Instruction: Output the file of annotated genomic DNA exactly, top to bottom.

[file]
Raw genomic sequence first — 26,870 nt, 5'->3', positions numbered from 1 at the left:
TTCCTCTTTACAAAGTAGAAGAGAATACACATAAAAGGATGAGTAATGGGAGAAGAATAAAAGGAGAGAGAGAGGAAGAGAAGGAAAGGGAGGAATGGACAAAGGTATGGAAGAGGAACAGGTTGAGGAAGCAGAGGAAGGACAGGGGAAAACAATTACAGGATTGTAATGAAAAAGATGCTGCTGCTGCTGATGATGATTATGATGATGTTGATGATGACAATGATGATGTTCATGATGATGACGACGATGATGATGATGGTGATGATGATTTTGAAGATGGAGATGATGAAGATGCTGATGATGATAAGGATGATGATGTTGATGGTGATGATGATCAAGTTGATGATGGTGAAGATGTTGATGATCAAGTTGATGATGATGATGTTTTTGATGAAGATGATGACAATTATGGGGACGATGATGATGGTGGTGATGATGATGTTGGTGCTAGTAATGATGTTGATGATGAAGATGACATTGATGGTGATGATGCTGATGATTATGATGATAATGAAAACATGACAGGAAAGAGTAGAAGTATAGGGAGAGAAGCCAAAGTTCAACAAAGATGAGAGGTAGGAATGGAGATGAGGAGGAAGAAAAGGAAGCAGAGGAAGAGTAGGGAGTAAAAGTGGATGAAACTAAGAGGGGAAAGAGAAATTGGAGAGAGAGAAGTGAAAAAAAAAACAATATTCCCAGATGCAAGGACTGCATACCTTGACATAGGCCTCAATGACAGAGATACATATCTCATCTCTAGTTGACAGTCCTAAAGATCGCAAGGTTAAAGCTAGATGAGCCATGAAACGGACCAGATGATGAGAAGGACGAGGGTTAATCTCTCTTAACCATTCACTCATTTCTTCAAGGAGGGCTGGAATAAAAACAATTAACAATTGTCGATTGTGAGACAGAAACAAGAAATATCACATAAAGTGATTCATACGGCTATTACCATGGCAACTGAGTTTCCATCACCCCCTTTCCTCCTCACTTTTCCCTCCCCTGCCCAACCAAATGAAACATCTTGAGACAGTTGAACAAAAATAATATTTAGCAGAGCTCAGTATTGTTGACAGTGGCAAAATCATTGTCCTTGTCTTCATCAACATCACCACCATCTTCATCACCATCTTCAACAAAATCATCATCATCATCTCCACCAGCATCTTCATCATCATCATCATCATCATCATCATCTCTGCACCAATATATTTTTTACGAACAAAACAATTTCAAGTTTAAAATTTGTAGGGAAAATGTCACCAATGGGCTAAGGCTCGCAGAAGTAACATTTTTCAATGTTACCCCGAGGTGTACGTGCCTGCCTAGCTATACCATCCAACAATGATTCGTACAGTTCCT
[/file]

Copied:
Raw genomic sequence first — 26,870 nt, 5'->3', positions numbered from 1 at the left:
TTCCTCTTTACAAAGTAGAAGAGAATACACATAAAAGGATGAGTAATGGGAGAAGAATAAAAGGAGAGAGAGAGGAAGAGAAGGAAAGGGAGGAATGGACAAAGGTATGGAAGAGGAACAGGTTGAGGAAGCAGAGGAAGGACAGGGGAAAACAATTACAGGATTGTAATGAAAAAGATGCTGCTGCTGCTGATGATGATTATGATGATGTTGATGATGACAATGATGATGTTCATGATGATGACGACGATGATGATGATGGTGATGATGATTTTGAAGATGGAGATGATGAAGATGCTGATGATGATAAGGATGATGATGTTGATGGTGATGATGATCAAGTTGATGATGGTGAAGATGTTGATGATCAAGTTGATGATGATGATGTTTTTGATGAAGATGATGACAATTATGGGGACGATGATGATGGTGGTGATGATGATGTTGGTGCTAGTAATGATGTTGATGATGAAGATGACATTGATGGTGATGATGCTGATGATTATGATGATAATGAAAACATGACAGGAAAGAGTAGAAGTATAGGGAGAGAAGCCAAAGTTCAACAAAGATGAGAGGTAGGAATGGAGATGAGGAGGAAGAAAAGGAAGCAGAGGAAGAGTAGGGAGTAAAAGTGGATGAAACTAAGAGGGGAAAGAGAAATTGGAGAGAGAGAAGTGAAAAAAAAAACAATATTCCCAGATGCAAGGACTGCATACCTTGACATAGGCCTCAATGACAGAGATACATATCTCATCTCTAGTTGACAGTCCTAAAGATCGCAAGGTTAAAGCTAGATGAGCCATGAAACGGACCAGATGATGAGAAGGACGAGGGTTAATCTCTCTTAACCATTCACTCATTTCTTCAAGGAGGGCTGGAATAAAAACAATTAACAATTGTCGATTGTGAGACAGAAACAAGAAATATCACATAAAGTGATTCATACGGCTATTACCATGGCAACTGAGTTTCCATCACCCCCTTTCCTCCTCACTTTTCCCTCCCCTGCCCAACCAAATGAAACATCTTGAGACAGTTGAACAAAAATAATATTTAGCAGAGCTCAGTATTGTTGACAGTGGCAAAATCATTGTCCTTGTCTTCATCAACATCACCACCATCTTCATCACCATCTTCAACAAAATCATCATCATCATCTCCACCAGCATCTTCATCATCATCATCATCATCATCATCATCTCTGCACCAATATATTTTTTACGAACAAAACAATTTCAAGTTTAAAATTTGTAGGGAAAATGTCACCAATGGGCTAAGGCTCGCAGAAGTAACATTTTTCAATGTTACCCCGAGGTGTACGTGCCTGCCTAGCTATACCATCCAACAATGATTCGTACAGTTCCT